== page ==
Gaming, A Slippery Slope?

As a lifelong video game player I never quite understood the draw of tabletop games and had no concept of miniature/war games. Video games are convenient, the rules are programmed in, and you have access to thousands of players at any time. So to me, it seemed backward, to go to a store, find someone else willing to play, and play 2-3 games at most for a night.

My first introduction to the tabletop world came in 2015 with X-Wing: The Miniatures Game. After moving to Dallas my wife was looking for ways to get me outside of the house, and she saw Common Ground Games right by where we live. Conveniently timed with the release of the debut of Star Wars The Force Awakens, the game was an easy sell at first sight. It also helped there was a flyer for a game night every Tuesday. 

 

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“It’s a Trap!”

From my first game, I was hooked. There’s a sense of theme and immersion from the tactile feel of moving a miniature around that simply doesn’t exist in a virtual setting. What started as a game night to play a Star Wars game quickly turned into hanging out with newfound friends, and years later we’ve traveled to play at large and small conventions all around the country. Eventually, this lead into other games like Imperial Assault, all sorts of board/card games, and most recently, A Song of Ice and Fire the miniatures game. 

 

The hobby aspect of miniatures gaming still confused me. In X-Wing the ships were prepainted, and affordable. You just opened the package and you were ready to play. In games like Infinity, Warhammer, etc. you had to spend time and money preparing the miniatures just to play the game. By this point, I had amassed a large collection of unpainted figures, so at the behest of my X-Wing friends, I tried my hand.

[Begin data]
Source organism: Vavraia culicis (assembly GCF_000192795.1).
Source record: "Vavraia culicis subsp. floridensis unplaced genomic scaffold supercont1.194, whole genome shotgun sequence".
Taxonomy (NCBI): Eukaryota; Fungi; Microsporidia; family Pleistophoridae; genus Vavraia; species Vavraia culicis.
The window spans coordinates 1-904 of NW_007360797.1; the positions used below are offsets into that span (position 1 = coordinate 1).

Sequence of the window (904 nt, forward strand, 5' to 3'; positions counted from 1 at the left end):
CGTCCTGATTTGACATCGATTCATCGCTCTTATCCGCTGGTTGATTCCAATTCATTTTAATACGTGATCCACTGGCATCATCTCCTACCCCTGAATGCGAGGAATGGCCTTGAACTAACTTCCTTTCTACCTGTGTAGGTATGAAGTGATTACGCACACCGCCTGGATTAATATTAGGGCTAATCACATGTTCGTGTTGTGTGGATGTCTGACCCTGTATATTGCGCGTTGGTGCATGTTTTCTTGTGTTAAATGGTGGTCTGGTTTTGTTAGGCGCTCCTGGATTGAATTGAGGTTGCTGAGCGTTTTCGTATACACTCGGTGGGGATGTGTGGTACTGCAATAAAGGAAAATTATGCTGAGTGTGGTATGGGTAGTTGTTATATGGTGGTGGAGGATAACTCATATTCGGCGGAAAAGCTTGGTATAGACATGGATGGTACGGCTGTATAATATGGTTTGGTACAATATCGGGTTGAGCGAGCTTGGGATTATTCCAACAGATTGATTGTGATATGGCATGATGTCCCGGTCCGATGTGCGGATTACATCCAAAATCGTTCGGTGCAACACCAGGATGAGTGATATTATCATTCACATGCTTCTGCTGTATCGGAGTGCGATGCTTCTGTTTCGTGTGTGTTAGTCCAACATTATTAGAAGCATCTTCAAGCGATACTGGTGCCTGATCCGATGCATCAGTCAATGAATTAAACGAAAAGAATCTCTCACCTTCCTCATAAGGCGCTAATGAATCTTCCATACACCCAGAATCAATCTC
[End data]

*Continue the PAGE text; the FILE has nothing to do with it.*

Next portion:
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“Move along, move along.”

My first attempt was the Stormtroopers from FFG’s Imperial Assault game, the most simplistic paint scheme I could imagine. Four hours later, I understood. Despite my attempt being lackluster at best (thin your paints!), I had an extreme sense of pride with what I had created. 

 

I didn’t want to play with not just any figure, I wanted to play with my figures. The coats are uneven, the dry brushing didn’t really come through, and you could say I didn’t do a great job staying in the lines, but at the end of the day I created them and seeing them on the table felt incredible. I had never felt that connected to any X-Wing ship, swapping them out almost weekly, but these figures were going to see play no matter how bad they were. 

 

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“Winter is Coming”

Nowadays I don’t spend as much time at the game store, but I keep going back to work on my miniatures. It’s relaxing in ways I didn’t expect, and as an avid baseball fan, it’s the perfect activity to accompany an Astros game on television. Working with my hands, improving my skills, and the sense of ownership associated with creating/customizing a tangible miniature is something I had never experienced before, and I suspect it will keep me in the hobby for years to come.

– Nam-My Le

Nam-My Le is tabletop convert most known for his work with the Carolina Krayts X-Wing podcast. He spends his spare time trying to work through his Kickstarter backlog and spending Zoo Days with Kris Sheriff.

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